Pharmacists lose licence renew bid

By NEIL HARTNELL

Tribune Business Editor

nhartnell@tribunemedia.net

Twelve pharmacists have seen their bid for an injunction to force the industry’s self-regulatory body to renew their licences rejected by a Court of Appeal judge.

Appeal justice Roy Jones turned down their application on the grounds that the Bahamas Pharmacy Council had exercised its legal powers under the Pharmacy Act “for the public good” in refusing to renew the licences on the basis that their qualifications were obtained from an “unaccredited” institution.

“The joint applicants are pharmacists licensed by the council to practice at various times since 2010,” appeal justice Jones found. “The joint applicants’ academic qualifications were obtained from the McHari Institute... The council granted the joint applicants’ licences from 2010 and subsequently renewed their licenses annually.

“In January 2017, the council passed a resolution refusing to issue further licences to the joint applicants on the grounds that it acted improperly in registering and issuing licences to the joint applicants previously.

“Under the Pharmacy Act, a condition of being registered as a pharmacist is that the applicant must hold a pharmacy degree ‘from an accredited college or university’. The Council determined that McHari is, and was not, an accredited college or university.”

Appeal Justice Jones had previously allowed the 11 other pharmacists to join the original case that was brought by Philippa Finalyson. While the Supreme Court had rejected her arguments, the Pharmacy Council had continued to issue “provisional licences” until the case was completed.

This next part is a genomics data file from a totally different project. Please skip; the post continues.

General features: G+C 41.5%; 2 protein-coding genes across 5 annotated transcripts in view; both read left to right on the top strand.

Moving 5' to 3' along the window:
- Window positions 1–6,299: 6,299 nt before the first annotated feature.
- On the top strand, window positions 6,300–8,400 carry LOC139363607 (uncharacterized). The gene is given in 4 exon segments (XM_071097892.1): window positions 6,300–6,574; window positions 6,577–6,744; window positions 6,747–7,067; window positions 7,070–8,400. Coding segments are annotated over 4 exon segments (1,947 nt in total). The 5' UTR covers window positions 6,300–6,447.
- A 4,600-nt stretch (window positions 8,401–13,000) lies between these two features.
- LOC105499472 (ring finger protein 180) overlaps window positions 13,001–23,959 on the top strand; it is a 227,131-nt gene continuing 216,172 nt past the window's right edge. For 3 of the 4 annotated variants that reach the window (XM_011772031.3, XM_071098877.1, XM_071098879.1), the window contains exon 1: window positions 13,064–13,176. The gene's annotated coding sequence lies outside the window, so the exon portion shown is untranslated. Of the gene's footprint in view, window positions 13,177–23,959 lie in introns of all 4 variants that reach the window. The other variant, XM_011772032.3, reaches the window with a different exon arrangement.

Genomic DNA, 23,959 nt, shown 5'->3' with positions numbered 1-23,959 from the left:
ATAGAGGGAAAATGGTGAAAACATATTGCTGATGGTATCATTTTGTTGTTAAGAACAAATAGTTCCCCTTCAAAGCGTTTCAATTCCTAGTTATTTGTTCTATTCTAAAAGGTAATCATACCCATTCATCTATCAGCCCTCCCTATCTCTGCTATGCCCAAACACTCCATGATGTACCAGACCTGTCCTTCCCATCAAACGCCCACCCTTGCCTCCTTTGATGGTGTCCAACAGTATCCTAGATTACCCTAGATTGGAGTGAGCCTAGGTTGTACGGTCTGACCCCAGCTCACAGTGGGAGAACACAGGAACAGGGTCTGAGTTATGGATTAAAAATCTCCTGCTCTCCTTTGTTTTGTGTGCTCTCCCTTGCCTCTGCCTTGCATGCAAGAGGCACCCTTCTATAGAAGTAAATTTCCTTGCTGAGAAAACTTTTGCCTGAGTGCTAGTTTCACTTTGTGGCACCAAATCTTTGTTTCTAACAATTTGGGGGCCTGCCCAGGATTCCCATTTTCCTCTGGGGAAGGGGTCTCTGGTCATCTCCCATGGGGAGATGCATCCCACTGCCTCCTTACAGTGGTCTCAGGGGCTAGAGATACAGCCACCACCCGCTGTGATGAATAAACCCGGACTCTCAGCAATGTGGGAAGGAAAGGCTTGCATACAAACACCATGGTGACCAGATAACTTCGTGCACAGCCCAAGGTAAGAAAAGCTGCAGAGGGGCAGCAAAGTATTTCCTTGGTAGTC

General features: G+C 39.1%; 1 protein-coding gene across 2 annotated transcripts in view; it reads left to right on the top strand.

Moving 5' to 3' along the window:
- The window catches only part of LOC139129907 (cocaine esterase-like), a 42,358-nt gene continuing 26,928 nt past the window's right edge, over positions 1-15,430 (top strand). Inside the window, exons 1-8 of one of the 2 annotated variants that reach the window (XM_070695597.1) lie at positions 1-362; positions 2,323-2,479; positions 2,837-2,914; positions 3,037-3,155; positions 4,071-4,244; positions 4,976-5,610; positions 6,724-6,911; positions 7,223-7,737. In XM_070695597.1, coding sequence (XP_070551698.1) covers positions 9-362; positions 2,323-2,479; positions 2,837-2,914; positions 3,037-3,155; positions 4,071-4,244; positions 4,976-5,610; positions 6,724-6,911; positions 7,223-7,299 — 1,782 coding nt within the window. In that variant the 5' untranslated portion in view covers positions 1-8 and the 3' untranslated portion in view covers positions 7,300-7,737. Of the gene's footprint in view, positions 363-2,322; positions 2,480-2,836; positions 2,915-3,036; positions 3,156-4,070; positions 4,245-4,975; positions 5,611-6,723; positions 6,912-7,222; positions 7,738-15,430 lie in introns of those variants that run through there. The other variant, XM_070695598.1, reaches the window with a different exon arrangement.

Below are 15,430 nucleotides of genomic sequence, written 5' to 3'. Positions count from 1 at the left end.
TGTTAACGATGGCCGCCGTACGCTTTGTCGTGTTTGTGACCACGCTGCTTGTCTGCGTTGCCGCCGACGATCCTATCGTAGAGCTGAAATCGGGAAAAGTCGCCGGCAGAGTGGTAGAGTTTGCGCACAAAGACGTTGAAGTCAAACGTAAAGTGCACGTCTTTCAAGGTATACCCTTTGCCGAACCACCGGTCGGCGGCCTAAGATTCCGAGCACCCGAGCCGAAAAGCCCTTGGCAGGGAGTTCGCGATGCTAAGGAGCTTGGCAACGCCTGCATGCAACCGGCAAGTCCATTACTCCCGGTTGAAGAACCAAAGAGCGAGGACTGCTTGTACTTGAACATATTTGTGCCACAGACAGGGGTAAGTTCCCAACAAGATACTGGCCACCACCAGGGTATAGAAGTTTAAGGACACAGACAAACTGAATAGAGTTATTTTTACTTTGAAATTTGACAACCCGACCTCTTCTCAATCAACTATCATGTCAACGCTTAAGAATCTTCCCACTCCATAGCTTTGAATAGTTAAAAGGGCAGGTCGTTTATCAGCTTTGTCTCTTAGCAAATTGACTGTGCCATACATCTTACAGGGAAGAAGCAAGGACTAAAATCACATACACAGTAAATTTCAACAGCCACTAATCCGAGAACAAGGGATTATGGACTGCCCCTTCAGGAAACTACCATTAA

However, the 12 subsequently sought an injunction that would require the Council to restore their full licences. Appeal justice Jones said the two determining factors in deciding whether to grant this were whether the appeal had any prospect of success, and which side would suffer most.

“The joint applicants contended that their prospects of success in this appeal were good for three reasons,” he wrote. “First, the trial judge’s interpretation of the word ‘accredited’’ in the Pharmacy Act is unreasonable.

“Second, the actions taken by the Council in dealing with the joint applicants created a legitimate expectation that they would be registered. Third, there was no evidence to support the conclusion of the trial judge that the applicants’ legitimate expectation had been frustrated.”

Yet the Council and its attorney, Raynard Rigby, “argued that the prospects of the joint applicants’ success on appeal was weak for three reasons”.

“First, McHari was not at any time an ‘accredited’ college or university,” Appeal justice Jones added, “and therefore the joint applicants were not entitled to registration. Second, the joint applicants did not have a legitimate expectation of being registered after the passing of the Pharmacy Act. Third, the Council acted rationally and with procedural fairness in passing the resolution.”

Agreeing that he could not describe it as a strong case, Appeal justice Jones turned to the second ground where the 12 pharmacists had alleged “they would suffer irremediable harm and hardships, including financial and reputational loss, if a mandatory injunction was not granted to them”.

However, he ruled: “In the facts of the case which were before me, despite the financial loss and hardship to the joint applicants on the one hand, it was impossible to quantify the public interest in monetary terms on the other.

“In my judgment the Council’s decision was in the exercise of statutory powers for the public good. This, in my view, was the dominant factor in deciding whether to grant the mandatory interim injunction sought by the joint applicants. I did not accept that the public interest and the balance of convenience would be served by granting the injunction sought by the joint applicants.”